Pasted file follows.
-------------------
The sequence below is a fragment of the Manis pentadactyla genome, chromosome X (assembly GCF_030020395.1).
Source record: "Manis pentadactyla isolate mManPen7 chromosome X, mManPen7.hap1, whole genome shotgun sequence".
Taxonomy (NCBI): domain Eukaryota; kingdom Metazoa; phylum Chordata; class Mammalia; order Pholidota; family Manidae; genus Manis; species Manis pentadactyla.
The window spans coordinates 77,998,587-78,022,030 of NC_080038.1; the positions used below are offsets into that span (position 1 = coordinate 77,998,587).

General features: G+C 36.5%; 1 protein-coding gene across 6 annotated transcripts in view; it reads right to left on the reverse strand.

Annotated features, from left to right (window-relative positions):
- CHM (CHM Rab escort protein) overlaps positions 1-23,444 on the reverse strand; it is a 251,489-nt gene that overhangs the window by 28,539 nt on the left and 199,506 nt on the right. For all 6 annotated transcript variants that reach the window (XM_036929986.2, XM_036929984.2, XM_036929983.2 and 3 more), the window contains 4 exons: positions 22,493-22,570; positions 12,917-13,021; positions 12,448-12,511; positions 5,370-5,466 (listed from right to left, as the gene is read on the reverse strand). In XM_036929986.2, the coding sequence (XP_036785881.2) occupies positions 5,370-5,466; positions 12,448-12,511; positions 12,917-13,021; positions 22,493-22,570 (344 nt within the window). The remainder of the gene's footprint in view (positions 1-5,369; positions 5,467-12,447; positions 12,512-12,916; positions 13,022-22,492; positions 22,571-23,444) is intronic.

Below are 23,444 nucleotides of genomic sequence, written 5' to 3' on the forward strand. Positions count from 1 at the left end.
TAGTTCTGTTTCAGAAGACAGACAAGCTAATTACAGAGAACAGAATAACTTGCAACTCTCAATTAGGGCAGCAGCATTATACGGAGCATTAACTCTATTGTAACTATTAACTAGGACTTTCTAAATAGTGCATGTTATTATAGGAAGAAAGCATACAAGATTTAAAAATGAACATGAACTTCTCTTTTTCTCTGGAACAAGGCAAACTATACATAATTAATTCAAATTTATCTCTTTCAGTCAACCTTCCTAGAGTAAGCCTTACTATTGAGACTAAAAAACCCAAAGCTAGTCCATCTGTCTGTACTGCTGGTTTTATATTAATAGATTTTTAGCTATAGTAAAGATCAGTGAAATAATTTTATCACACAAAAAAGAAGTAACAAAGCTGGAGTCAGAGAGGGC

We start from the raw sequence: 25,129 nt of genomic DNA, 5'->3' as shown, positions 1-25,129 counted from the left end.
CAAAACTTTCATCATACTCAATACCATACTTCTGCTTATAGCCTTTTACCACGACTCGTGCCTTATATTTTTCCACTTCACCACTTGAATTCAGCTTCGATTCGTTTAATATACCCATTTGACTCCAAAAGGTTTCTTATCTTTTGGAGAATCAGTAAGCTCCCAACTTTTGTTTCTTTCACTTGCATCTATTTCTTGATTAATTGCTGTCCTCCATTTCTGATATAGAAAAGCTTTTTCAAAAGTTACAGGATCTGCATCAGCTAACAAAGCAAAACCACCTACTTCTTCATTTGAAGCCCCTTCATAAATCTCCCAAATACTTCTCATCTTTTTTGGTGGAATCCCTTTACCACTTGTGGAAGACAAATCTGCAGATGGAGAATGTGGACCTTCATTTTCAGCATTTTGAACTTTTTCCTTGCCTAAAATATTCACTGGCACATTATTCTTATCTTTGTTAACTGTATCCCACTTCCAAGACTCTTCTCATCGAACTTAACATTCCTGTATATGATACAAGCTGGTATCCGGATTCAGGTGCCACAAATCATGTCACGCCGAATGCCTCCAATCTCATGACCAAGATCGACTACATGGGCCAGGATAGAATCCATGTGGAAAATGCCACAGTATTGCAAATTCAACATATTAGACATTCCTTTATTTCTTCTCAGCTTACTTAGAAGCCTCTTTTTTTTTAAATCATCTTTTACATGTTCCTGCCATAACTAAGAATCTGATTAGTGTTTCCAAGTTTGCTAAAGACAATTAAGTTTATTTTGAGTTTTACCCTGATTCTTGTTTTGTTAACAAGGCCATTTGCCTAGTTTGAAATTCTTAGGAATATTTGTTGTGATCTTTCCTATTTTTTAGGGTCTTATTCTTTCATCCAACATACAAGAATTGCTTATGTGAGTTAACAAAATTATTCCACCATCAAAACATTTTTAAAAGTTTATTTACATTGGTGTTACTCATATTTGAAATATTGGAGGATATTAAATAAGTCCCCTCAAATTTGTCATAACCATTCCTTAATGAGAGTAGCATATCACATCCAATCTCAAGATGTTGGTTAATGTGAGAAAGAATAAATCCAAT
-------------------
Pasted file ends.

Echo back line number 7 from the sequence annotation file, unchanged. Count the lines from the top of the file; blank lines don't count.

- CHM (CHM Rab escort protein) overlaps positions 1-23,444 on the reverse strand; it is a 251,489-nt gene that overhangs the window by 28,539 nt on the left and 199,506 nt on the right. For all 6 annotated transcript variants that reach the window (XM_036929986.2, XM_036929984.2, XM_036929983.2 and 3 more), the window contains 4 exons: positions 22,493-22,570; positions 12,917-13,021; positions 12,448-12,511; positions 5,370-5,466 (listed from right to left, as the gene is read on the reverse strand). In XM_036929986.2, the coding sequence (XP_036785881.2) occupies positions 5,370-5,466; positions 12,448-12,511; positions 12,917-13,021; positions 22,493-22,570 (344 nt within the window). The remainder of the gene's footprint in view (positions 1-5,369; positions 5,467-12,447; positions 12,512-12,916; positions 13,022-22,492; positions 22,571-23,444) is intronic.